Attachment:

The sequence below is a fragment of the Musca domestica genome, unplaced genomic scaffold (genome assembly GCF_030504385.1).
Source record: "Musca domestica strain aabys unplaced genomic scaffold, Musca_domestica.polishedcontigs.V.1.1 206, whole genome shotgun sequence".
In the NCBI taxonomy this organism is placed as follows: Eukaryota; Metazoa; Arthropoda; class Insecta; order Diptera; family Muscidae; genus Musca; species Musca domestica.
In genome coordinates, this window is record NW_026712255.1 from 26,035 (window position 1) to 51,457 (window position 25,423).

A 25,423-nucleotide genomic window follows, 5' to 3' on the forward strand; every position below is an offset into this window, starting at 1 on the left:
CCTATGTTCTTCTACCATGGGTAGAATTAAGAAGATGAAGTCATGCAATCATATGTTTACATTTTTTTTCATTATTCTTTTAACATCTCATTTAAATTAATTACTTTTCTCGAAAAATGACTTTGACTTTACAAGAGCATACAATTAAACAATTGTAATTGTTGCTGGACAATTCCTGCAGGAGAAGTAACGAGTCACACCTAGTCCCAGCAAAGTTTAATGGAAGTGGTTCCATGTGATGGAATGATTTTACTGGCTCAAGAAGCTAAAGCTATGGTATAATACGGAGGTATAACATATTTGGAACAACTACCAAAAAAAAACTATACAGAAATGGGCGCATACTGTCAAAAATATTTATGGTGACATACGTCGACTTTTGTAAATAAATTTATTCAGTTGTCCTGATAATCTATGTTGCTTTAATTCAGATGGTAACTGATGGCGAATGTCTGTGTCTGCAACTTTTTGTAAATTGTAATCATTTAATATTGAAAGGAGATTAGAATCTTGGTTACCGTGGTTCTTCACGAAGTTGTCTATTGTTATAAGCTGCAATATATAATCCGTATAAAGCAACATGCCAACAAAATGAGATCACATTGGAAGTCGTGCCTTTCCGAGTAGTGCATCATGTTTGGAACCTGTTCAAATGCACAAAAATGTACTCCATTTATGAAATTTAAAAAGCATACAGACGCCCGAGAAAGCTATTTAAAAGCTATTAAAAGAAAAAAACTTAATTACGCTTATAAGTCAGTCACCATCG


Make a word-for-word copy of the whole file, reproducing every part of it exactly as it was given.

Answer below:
The sequence below is a fragment of the Musca domestica genome, unplaced genomic scaffold (genome assembly GCF_030504385.1).
Source record: "Musca domestica strain aabys unplaced genomic scaffold, Musca_domestica.polishedcontigs.V.1.1 206, whole genome shotgun sequence".
In the NCBI taxonomy this organism is placed as follows: Eukaryota; Metazoa; Arthropoda; class Insecta; order Diptera; family Muscidae; genus Musca; species Musca domestica.
In genome coordinates, this window is record NW_026712255.1 from 26,035 (window position 1) to 51,457 (window position 25,423).

A 25,423-nucleotide genomic window follows, 5' to 3' on the forward strand; every position below is an offset into this window, starting at 1 on the left:
CCTATGTTCTTCTACCATGGGTAGAATTAAGAAGATGAAGTCATGCAATCATATGTTTACATTTTTTTTCATTATTCTTTTAACATCTCATTTAAATTAATTACTTTTCTCGAAAAATGACTTTGACTTTACAAGAGCATACAATTAAACAATTGTAATTGTTGCTGGACAATTCCTGCAGGAGAAGTAACGAGTCACACCTAGTCCCAGCAAAGTTTAATGGAAGTGGTTCCATGTGATGGAATGATTTTACTGGCTCAAGAAGCTAAAGCTATGGTATAATACGGAGGTATAACATATTTGGAACAACTACCAAAAAAAAACTATACAGAAATGGGCGCATACTGTCAAAAATATTTATGGTGACATACGTCGACTTTTGTAAATAAATTTATTCAGTTGTCCTGATAATCTATGTTGCTTTAATTCAGATGGTAACTGATGGCGAATGTCTGTGTCTGCAACTTTTTGTAAATTGTAATCATTTAATATTGAAAGGAGATTAGAATCTTGGTTACCGTGGTTCTTCACGAAGTTGTCTATTGTTATAAGCTGCAATATATAATCCGTATAAAGCAACATGCCAACAAAATGAGATCACATTGGAAGTCGTGCCTTTCCGAGTAGTGCATCATGTTTGGAACCTGTTCAAATGCACAAAAATGTACTCCATTTATGAAATTTAAAAAGCATACAGACGCCCGAGAAAGCTATTTAAAAGCTATTAAAAGAAAAAAACTTAATTACGCTTATAAGTCAGTCACCATCG